Spine surgery can be complex, yet necessary in some cases. But it’s also normal to be intimidated by the idea of undergoing spine surgery. We know what a broken back or neck can mean. Anytime a doctor suggests that surgery may be necessary to help reduce pain or fix your back, it’s normal to feel scared. It’s also a good idea to get a second opinion, and that’s the right time to ask the right questions. You don’t have to be a spine specialist to understand the risks behind back surgery or understand what it might mean.
First things first, know that like any surgery, spine surgery has its fair share of risks. But it is not inherently more risky than other similar procedures. While you might have heard of scary terms like ‘failed back surgery syndrome’, all invasive procedures have the potential to fail or reverse or come with unintended side effects. You can mitigate the risks by choosing the right specialist or sidestep it with less invasive options and non-invasive treatment, should that still be an option.
But there are cases where surgery is genuinely the best, or even only effective course left. It’s still up to you to decide whether a spine surgery is something you consent to. There will be plenty of time to ask all the questions in the world and think about it. If you’re considering spine surgery as an option for your condition, being confident in your own surgeon’s abilities is a must. Here are eight things you should ask your surgeon to address to help you gain peace of mind.
Is Spine Surgery the Right Answer?
The best-case scenario when considering surgery can sometimes be a completely pain-free aftermath. It’s also important to consider the potential risk, and weigh it against other, less invasive, less risky options. For example – many patients who seek help from spine specialists expecting surgery can find themselves recovering after a less-invasive option. Plenty of non-surgical interventions can be very promising for certain cases of pain.
But there are many people for whom these interventions are no longer an option, such as when your spine begins to develop bone spurs, or your discs have become so swollen than they are severely impeding your mobility due to radiculopathy.
It’s important to discuss with your surgeon where you lie on the spectrum, and what your options truly are. Remember to get a second opinion if your doctor tells you that you need surgery and understand why.
MRI and X-ray imaging are two common ways in which spine specialists identify anomalies and potential causes for pain. However,they are not always perfectly accurate. Disc containment (whether or not disc material has leaked) in particular is a concern, as a study showed that up a third of recorded cases had doctors inaccurately asses disc containment status based on MRI imaging alone.
Is This the Right Procedure?
Your spine specialist should be confident in the type of procedure they’re going to perform. It helps, though, to know that it isn’t always as simple as it might look at first glance. Diagnosing back pain can be quite complex.
Speak to your doctor about what medical data exists to prove the effectiveness of a given procedure for your diagnosis. The more your given specialist has performed that procedure, the better. One of the more common causes of back pain is a herniated disc. If it’s proven that this is what you’re struggling with and surgery seems to be the only way to control the pain and reduce the swelling, then a very simple, small procedure called a microdiscectomy is often enough to make a considerable difference.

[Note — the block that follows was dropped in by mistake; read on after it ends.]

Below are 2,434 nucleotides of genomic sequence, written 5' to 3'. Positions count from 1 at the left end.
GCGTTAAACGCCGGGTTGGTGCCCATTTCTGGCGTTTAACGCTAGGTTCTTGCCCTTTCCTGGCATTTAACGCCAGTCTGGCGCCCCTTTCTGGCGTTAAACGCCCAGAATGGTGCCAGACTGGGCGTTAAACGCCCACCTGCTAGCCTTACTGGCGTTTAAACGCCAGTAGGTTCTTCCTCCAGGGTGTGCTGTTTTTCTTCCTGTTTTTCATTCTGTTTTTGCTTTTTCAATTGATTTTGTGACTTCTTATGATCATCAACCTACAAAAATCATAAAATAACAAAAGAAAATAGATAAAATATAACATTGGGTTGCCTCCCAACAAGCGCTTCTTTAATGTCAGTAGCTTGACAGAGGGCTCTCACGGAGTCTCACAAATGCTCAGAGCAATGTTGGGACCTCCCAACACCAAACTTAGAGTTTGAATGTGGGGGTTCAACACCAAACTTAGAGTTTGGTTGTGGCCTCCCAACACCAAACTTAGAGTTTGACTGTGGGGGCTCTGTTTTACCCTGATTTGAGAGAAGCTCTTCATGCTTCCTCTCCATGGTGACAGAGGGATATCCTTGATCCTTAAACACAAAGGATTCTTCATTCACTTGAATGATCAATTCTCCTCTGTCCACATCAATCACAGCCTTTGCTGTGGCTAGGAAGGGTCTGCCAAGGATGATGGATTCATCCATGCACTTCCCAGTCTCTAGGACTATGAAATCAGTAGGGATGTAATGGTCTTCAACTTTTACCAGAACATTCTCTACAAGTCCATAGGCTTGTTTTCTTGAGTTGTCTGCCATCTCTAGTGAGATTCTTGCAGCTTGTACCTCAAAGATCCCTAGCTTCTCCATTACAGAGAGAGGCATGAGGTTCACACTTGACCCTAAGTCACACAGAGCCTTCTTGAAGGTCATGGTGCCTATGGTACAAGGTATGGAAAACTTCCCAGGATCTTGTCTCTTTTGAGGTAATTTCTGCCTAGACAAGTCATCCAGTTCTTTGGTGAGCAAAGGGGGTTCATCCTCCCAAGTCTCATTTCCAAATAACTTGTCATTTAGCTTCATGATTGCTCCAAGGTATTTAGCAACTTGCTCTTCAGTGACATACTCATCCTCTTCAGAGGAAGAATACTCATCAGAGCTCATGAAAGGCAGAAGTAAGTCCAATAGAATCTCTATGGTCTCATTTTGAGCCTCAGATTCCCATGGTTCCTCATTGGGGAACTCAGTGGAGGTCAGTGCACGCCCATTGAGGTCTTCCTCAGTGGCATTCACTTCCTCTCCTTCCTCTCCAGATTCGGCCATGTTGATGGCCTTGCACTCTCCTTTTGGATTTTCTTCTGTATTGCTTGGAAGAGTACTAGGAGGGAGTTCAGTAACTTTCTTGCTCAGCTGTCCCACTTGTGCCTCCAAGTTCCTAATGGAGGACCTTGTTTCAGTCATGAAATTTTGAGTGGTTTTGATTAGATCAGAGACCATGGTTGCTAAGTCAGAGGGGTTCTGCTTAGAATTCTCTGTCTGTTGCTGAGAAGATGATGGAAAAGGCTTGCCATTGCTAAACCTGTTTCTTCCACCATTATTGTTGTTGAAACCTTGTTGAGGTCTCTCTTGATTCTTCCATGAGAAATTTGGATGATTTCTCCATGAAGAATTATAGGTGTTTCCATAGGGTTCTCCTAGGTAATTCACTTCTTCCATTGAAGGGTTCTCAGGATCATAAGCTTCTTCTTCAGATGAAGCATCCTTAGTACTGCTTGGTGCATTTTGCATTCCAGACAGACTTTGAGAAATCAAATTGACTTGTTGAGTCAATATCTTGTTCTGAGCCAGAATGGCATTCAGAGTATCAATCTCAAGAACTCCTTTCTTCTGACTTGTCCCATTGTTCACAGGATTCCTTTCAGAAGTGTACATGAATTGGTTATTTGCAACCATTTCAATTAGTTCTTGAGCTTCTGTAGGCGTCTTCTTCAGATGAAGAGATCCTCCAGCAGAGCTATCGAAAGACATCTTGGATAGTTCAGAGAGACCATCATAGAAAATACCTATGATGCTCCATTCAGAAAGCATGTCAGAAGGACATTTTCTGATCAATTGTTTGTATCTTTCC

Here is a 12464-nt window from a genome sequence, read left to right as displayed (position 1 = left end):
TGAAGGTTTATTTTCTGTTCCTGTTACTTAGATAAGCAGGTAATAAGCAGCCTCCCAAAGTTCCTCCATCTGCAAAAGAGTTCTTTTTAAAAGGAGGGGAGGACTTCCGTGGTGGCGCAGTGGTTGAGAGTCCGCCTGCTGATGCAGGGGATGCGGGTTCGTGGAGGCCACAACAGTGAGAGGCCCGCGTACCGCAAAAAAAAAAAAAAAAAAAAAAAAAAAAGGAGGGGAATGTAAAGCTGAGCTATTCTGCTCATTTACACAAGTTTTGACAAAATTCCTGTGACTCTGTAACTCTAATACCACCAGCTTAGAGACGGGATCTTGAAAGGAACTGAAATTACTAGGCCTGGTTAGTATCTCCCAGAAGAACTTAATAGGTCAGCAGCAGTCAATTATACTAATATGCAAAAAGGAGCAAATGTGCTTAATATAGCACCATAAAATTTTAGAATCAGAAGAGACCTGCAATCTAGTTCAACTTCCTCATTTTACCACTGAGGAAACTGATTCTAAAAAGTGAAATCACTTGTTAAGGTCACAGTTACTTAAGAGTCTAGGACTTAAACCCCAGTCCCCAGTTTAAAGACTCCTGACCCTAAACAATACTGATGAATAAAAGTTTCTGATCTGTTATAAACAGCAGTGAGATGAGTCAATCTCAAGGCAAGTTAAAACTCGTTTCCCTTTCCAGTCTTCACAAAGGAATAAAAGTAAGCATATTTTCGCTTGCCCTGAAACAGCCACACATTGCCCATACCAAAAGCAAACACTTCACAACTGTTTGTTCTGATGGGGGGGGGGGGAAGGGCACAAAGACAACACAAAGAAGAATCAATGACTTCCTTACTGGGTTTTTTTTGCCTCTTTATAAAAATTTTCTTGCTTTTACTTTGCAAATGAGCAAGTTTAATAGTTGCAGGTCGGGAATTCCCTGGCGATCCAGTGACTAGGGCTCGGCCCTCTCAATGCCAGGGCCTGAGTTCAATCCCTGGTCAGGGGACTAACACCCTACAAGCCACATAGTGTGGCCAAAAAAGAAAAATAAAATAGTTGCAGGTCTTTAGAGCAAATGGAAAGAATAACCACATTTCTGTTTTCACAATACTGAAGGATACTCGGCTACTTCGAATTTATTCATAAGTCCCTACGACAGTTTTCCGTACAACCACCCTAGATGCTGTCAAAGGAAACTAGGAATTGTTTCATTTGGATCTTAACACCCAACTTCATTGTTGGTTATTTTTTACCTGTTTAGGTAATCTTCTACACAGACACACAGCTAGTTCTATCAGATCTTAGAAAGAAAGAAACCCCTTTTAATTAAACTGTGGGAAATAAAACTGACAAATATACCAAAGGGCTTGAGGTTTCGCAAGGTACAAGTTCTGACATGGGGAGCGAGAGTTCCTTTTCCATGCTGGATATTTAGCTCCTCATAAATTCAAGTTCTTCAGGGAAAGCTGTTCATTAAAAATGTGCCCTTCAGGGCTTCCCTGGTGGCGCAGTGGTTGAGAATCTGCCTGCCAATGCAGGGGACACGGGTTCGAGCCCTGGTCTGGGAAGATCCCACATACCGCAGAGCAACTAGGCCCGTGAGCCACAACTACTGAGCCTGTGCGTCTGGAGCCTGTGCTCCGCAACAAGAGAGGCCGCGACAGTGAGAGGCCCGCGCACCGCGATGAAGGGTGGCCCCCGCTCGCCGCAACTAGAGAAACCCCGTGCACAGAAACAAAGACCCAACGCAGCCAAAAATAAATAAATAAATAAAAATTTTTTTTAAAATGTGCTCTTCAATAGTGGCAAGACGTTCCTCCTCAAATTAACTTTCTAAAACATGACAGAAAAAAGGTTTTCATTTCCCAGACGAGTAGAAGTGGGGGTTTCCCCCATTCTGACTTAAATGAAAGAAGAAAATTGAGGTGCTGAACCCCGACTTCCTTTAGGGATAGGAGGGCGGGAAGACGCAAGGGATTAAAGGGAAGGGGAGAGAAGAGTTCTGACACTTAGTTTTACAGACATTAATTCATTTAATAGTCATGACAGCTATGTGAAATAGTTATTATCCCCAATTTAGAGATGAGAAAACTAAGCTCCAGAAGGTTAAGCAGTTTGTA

But other conditions can call for other procedures. Even among common diagnoses like disc herniation, there are several effective options to consider. Factors like: age, spinal stability, and severity.
How Often Is the Procedure Performed?
Knowing the experience of a specialist can give you peace of mind. If possible, ask your specialist to let you speak with other patients who have had the same procedure. Try to get a feel for what the recovery might be like, and the effects of the procedure.
Risk and Reward
Another thing you should ask about is the potential risk/reward ratio. What could go wrong? Do you know exactly what you gain when it goes right? What could happen at every stage of the procedure and subsequent recovery? It’s not your doctor’s job to scare you. However, you need to know what you can stand to gain or lose.
Do You Know What Comes Next?
Making a plan for after surgery can help ease your mind and take pressure off. It helps to know the set protocols for follow-up, physical rehab, or good results. No surgeon will guarantee you a better back, but they can give you clues at what to expect after surgery.
Are You Mentally Ready for Surgery?
Not everyone can take back surgery – not just physically, but mentally. Surgery is important, and psychiatric help can prepare someone for their procedure. A patient’s mental state coincides with how well they recover, so staying strong mentally very important.
Right Side; Right Level
It might seem like a very elementary mistake to make, but lack of documentation throughout the diagnostic process and lack of clarity on diagnostic imaging tools as well as plain human error sometimes lead to wrong-level and wrong-side errors in a microdiscectomy. Operating at the wrong level or on the wrong side can have some serious long-term side effects, like, continued pain.
While there may not be a way to 100% eliminate the potential for error, there are ways to mitigate risk. It could help to make your spinal specialist aware of these methods, such as the IRACE.
The Bottom Line
As with any invasive procedure, a spine surgery will always be a little scary. But there are plenty of ways to mitigate risk and help ensure a better outcome. Having better information can help you ease some of your anxiety on having spine surgery.
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